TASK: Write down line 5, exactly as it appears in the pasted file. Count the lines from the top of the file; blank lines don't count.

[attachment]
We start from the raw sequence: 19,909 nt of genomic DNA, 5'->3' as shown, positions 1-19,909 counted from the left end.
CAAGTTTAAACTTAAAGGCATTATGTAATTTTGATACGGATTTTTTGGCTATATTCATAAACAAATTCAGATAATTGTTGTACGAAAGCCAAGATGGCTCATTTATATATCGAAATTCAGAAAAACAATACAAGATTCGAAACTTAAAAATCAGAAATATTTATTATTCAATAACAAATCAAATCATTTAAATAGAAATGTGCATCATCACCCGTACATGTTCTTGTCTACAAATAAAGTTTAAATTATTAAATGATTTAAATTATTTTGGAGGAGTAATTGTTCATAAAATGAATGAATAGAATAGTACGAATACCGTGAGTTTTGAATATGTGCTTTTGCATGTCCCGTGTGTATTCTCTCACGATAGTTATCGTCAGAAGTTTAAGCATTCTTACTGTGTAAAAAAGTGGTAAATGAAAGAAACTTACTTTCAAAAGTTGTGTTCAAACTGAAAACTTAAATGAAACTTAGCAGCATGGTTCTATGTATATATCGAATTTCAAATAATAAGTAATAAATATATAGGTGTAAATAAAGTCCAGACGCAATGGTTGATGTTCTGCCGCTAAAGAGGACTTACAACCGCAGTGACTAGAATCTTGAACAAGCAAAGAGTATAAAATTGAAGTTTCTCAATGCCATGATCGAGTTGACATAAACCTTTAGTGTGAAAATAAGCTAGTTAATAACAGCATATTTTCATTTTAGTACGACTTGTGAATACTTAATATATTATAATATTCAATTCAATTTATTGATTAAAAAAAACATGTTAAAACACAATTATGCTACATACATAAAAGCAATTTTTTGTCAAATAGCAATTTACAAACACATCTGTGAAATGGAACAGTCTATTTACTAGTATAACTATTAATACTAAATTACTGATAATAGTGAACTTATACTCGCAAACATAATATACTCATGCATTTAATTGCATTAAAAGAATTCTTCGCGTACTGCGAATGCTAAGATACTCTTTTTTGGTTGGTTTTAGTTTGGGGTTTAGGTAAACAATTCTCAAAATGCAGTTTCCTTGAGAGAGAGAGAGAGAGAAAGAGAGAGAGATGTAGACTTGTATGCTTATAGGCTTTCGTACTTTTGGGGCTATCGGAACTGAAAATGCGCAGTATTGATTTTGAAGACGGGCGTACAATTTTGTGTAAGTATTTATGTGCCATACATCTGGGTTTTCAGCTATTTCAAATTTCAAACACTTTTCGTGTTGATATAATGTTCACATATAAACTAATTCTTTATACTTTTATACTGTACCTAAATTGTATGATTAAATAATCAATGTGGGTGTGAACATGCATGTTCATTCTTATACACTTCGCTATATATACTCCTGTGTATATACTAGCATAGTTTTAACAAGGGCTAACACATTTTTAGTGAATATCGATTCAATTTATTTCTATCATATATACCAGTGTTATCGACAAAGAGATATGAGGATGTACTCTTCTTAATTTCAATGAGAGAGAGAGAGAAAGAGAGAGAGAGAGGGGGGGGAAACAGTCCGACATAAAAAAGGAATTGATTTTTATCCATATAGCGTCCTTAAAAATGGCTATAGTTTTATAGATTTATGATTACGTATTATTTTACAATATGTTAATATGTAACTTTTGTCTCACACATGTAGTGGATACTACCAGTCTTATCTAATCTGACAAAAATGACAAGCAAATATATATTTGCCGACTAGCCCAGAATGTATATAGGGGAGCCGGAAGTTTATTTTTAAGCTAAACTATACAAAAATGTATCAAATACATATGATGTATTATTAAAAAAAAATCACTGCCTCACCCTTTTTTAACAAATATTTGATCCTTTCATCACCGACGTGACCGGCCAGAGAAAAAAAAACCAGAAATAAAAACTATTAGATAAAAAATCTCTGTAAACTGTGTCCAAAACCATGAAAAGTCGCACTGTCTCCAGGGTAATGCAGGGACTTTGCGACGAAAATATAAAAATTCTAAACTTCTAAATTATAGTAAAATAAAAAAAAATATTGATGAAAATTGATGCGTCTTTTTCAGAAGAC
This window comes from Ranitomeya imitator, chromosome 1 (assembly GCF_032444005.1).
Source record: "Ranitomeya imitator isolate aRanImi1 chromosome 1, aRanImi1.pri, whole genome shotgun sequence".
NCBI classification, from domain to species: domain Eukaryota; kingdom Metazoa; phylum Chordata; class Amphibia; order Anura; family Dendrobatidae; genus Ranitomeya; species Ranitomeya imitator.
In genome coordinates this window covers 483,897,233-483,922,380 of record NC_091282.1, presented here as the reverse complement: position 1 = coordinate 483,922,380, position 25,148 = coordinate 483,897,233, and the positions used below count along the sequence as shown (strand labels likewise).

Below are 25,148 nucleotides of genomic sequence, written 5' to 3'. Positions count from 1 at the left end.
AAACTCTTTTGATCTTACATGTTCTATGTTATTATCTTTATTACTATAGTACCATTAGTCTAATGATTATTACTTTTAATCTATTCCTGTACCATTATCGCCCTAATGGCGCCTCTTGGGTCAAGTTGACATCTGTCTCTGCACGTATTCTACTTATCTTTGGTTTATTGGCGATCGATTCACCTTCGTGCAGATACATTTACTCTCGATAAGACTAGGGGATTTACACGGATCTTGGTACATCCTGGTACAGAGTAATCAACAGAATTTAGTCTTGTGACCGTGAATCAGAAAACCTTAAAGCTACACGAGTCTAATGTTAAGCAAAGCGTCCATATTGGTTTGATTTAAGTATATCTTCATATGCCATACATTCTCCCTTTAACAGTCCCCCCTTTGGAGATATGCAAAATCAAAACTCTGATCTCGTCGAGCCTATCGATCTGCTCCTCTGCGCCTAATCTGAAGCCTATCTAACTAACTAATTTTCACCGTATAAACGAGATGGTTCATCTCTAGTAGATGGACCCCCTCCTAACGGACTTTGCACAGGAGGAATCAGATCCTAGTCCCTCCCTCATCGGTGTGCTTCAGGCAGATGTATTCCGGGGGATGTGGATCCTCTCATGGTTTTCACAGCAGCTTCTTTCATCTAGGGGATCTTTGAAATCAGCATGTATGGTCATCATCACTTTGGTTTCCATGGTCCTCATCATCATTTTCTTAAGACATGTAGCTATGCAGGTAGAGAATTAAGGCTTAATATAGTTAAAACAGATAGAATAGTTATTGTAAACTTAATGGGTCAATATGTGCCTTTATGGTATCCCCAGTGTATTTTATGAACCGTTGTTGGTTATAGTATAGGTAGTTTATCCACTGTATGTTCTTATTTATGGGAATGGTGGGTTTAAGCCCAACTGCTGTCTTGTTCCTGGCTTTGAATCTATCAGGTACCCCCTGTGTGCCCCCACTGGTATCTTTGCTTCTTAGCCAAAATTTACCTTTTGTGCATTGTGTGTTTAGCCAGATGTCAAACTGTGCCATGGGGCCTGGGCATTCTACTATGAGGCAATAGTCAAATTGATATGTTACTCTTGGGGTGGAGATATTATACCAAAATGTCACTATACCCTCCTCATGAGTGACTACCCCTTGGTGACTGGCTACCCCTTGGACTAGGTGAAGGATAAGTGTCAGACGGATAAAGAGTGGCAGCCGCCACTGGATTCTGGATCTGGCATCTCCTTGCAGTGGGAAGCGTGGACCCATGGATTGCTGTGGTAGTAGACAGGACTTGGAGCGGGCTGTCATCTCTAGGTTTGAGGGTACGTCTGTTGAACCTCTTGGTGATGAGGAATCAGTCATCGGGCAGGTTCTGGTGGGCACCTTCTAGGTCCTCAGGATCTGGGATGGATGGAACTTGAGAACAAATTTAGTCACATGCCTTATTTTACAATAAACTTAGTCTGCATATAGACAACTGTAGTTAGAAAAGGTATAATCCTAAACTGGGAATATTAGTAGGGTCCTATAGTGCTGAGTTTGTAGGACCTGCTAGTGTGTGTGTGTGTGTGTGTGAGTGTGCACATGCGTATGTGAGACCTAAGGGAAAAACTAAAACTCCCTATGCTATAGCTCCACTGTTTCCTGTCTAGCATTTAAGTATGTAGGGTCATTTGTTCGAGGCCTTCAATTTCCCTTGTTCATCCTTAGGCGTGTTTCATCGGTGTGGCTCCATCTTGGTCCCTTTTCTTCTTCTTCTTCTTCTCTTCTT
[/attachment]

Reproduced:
NCBI classification, from domain to species: domain Eukaryota; kingdom Metazoa; phylum Chordata; class Amphibia; order Anura; family Dendrobatidae; genus Ranitomeya; species Ranitomeya imitator.